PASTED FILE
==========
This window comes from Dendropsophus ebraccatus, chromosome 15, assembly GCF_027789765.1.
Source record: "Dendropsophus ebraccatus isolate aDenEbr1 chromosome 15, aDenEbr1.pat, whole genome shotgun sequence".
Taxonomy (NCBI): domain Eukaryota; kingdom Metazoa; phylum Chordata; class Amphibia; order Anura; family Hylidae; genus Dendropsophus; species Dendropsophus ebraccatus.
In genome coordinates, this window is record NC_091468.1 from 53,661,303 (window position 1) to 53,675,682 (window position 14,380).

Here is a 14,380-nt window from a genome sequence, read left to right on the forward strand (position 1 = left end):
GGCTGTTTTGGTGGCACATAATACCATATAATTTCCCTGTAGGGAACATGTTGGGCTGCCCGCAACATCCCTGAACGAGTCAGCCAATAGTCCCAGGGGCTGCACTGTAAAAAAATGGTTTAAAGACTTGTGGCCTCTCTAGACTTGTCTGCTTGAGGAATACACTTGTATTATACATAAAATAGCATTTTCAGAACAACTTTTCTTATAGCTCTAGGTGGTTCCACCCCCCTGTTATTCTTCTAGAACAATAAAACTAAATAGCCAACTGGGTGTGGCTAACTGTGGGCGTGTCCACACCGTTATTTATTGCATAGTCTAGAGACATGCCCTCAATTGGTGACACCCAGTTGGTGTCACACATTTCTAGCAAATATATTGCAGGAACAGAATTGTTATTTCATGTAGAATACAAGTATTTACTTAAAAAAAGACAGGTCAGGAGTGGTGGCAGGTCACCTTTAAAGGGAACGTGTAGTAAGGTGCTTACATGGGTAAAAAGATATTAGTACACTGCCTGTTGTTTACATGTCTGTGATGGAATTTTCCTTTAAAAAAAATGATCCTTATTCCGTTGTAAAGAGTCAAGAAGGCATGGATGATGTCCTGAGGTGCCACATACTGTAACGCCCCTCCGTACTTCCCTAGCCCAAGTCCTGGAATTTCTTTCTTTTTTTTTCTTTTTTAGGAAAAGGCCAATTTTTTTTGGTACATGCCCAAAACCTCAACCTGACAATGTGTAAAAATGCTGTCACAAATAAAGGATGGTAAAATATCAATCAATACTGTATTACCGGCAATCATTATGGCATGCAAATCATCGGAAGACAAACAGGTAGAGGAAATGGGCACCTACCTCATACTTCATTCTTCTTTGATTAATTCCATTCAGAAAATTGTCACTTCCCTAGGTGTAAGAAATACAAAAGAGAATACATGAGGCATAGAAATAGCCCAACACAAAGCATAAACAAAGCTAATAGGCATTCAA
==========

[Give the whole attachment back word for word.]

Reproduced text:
This window comes from Dendropsophus ebraccatus, chromosome 15, assembly GCF_027789765.1.
Source record: "Dendropsophus ebraccatus isolate aDenEbr1 chromosome 15, aDenEbr1.pat, whole genome shotgun sequence".
Taxonomy (NCBI): domain Eukaryota; kingdom Metazoa; phylum Chordata; class Amphibia; order Anura; family Hylidae; genus Dendropsophus; species Dendropsophus ebraccatus.
In genome coordinates, this window is record NC_091468.1 from 53,661,303 (window position 1) to 53,675,682 (window position 14,380).

Here is a 14,380-nt window from a genome sequence, read left to right on the forward strand (position 1 = left end):
GGCTGTTTTGGTGGCACATAATACCATATAATTTCCCTGTAGGGAACATGTTGGGCTGCCCGCAACATCCCTGAACGAGTCAGCCAATAGTCCCAGGGGCTGCACTGTAAAAAAATGGTTTAAAGACTTGTGGCCTCTCTAGACTTGTCTGCTTGAGGAATACACTTGTATTATACATAAAATAGCATTTTCAGAACAACTTTTCTTATAGCTCTAGGTGGTTCCACCCCCCTGTTATTCTTCTAGAACAATAAAACTAAATAGCCAACTGGGTGTGGCTAACTGTGGGCGTGTCCACACCGTTATTTATTGCATAGTCTAGAGACATGCCCTCAATTGGTGACACCCAGTTGGTGTCACACATTTCTAGCAAATATATTGCAGGAACAGAATTGTTATTTCATGTAGAATACAAGTATTTACTTAAAAAAAGACAGGTCAGGAGTGGTGGCAGGTCACCTTTAAAGGGAACGTGTAGTAAGGTGCTTACATGGGTAAAAAGATATTAGTACACTGCCTGTTGTTTACATGTCTGTGATGGAATTTTCCTTTAAAAAAAATGATCCTTATTCCGTTGTAAAGAGTCAAGAAGGCATGGATGATGTCCTGAGGTGCCACATACTGTAACGCCCCTCCGTACTTCCCTAGCCCAAGTCCTGGAATTTCTTTCTTTTTTTTTCTTTTTTAGGAAAAGGCCAATTTTTTTTGGTACATGCCCAAAACCTCAACCTGACAATGTGTAAAAATGCTGTCACAAATAAAGGATGGTAAAATATCAATCAATACTGTATTACCGGCAATCATTATGGCATGCAAATCATCGGAAGACAAACAGGTAGAGGAAATGGGCACCTACCTCATACTTCATTCTTCTTTGATTAATTCCATTCAGAAAATTGTCACTTCCCTAGGTGTAAGAAATACAAAAGAGAATACATGAGGCATAGAAATAGCCCAACACAAAGCATAAACAAAGCTAATAGGCATTCAA